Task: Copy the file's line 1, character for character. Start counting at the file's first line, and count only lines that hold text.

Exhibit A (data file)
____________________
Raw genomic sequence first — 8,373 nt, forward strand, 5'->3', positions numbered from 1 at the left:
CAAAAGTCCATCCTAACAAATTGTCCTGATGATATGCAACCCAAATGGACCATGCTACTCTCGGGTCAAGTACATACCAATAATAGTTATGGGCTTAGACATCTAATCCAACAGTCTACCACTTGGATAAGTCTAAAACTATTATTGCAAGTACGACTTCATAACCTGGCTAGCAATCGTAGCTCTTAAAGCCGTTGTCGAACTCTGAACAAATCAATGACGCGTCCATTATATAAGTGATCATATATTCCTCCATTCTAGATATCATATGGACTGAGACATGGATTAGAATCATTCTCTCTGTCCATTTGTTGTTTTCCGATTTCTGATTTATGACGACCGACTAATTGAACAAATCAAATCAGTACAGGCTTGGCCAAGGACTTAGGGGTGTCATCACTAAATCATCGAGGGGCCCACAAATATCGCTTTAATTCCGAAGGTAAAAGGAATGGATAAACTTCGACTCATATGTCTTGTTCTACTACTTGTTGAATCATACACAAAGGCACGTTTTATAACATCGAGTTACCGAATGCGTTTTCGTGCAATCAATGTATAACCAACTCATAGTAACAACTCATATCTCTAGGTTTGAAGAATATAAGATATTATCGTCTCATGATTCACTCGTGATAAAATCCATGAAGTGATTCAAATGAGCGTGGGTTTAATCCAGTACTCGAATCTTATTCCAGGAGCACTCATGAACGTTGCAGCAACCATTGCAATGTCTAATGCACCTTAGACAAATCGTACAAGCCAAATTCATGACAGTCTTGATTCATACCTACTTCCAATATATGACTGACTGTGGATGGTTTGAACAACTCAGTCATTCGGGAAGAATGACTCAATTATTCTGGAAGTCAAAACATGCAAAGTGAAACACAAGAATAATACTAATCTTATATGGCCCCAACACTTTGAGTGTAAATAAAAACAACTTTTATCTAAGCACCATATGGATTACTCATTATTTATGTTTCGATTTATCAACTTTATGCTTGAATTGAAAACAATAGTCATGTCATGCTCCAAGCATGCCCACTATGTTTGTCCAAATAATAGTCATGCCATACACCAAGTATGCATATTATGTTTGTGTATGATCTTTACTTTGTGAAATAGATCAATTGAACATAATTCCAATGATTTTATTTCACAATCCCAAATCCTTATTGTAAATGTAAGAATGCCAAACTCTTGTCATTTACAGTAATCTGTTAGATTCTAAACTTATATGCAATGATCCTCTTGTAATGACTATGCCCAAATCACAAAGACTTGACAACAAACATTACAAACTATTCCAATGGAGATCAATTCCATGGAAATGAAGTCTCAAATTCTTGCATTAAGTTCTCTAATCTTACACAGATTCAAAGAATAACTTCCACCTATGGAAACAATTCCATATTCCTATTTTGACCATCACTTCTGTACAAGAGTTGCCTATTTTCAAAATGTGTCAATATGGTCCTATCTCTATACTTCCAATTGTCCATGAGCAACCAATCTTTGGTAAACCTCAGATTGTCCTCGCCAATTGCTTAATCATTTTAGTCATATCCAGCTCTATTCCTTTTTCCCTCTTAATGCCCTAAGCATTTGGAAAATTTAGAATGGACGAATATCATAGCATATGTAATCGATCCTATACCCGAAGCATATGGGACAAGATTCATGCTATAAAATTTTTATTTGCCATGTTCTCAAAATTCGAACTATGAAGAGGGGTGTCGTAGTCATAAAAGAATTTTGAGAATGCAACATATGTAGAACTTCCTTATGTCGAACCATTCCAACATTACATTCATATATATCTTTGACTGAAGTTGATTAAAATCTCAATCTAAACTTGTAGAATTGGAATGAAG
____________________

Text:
Raw genomic sequence first — 8,373 nt, forward strand, 5'->3', positions numbered from 1 at the left: